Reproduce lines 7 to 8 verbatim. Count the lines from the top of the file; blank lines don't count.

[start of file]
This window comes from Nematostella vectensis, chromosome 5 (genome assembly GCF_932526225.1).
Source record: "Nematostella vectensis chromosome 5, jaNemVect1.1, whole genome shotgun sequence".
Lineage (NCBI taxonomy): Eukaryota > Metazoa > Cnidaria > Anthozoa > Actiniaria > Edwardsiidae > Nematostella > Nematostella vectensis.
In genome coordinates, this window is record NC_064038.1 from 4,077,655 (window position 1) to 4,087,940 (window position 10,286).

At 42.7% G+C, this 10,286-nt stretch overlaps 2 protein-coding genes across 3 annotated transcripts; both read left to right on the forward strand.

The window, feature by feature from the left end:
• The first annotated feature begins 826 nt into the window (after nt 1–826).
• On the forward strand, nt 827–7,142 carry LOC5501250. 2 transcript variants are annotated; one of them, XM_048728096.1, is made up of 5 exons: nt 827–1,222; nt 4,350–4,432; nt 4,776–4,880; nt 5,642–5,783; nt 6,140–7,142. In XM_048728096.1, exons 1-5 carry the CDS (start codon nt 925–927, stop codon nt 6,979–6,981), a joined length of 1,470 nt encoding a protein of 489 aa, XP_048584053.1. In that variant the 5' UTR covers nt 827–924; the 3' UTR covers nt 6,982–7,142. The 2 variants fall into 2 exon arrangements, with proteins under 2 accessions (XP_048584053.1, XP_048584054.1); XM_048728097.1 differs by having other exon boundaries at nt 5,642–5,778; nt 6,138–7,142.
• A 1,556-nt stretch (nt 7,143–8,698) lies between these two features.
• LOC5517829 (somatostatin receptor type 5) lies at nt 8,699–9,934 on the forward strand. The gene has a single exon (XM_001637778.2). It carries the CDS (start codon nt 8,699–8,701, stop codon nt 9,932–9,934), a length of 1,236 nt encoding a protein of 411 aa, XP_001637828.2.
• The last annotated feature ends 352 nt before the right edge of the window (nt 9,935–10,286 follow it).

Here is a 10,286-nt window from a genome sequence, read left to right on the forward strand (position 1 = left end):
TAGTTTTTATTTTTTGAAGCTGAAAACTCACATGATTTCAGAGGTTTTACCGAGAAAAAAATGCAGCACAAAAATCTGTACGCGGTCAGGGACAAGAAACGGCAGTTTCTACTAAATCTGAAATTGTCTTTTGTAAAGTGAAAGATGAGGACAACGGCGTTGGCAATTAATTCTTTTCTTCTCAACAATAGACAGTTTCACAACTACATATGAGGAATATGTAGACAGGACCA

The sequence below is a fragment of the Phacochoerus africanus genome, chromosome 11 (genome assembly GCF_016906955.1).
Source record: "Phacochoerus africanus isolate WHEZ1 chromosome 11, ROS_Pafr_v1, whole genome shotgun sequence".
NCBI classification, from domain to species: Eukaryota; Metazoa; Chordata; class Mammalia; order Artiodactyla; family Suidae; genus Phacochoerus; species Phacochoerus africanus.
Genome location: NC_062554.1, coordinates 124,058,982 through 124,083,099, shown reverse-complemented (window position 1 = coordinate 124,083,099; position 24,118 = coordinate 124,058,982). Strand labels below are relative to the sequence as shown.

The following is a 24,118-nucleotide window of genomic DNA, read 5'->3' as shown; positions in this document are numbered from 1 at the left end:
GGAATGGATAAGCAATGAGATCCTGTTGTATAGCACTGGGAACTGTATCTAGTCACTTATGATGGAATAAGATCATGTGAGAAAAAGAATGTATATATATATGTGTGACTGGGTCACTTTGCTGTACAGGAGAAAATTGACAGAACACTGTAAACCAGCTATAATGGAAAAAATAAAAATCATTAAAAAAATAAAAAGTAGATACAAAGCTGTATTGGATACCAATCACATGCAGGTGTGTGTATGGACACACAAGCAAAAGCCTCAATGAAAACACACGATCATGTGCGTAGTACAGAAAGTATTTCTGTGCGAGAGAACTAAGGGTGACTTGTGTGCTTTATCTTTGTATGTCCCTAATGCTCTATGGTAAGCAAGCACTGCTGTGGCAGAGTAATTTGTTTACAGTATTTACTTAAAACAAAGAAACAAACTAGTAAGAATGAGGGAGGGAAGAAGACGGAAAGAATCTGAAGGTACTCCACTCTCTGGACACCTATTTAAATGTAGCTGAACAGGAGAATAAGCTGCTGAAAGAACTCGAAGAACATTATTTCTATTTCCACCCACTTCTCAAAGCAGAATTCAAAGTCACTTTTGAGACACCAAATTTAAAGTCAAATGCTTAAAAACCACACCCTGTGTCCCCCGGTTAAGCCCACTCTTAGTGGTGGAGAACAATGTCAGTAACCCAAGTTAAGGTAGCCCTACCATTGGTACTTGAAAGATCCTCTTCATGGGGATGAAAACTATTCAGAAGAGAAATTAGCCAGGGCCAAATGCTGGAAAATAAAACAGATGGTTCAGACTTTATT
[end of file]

• The first annotated feature begins 826 nt into the window (after nt 1–826).
• On the forward strand, nt 827–7,142 carry LOC5501250. 2 transcript variants are annotated; one of them, XM_048728096.1, is made up of 5 exons: nt 827–1,222; nt 4,350–4,432; nt 4,776–4,880; nt 5,642–5,783; nt 6,140–7,142. In XM_048728096.1, exons 1-5 carry the CDS (start codon nt 925–927, stop codon nt 6,979–6,981), a joined length of 1,470 nt encoding a protein of 489 aa, XP_048584053.1. In that variant the 5' UTR covers nt 827–924; the 3' UTR covers nt 6,982–7,142. The 2 variants fall into 2 exon arrangements, with proteins under 2 accessions (XP_048584053.1, XP_048584054.1); XM_048728097.1 differs by having other exon boundaries at nt 5,642–5,778; nt 6,138–7,142.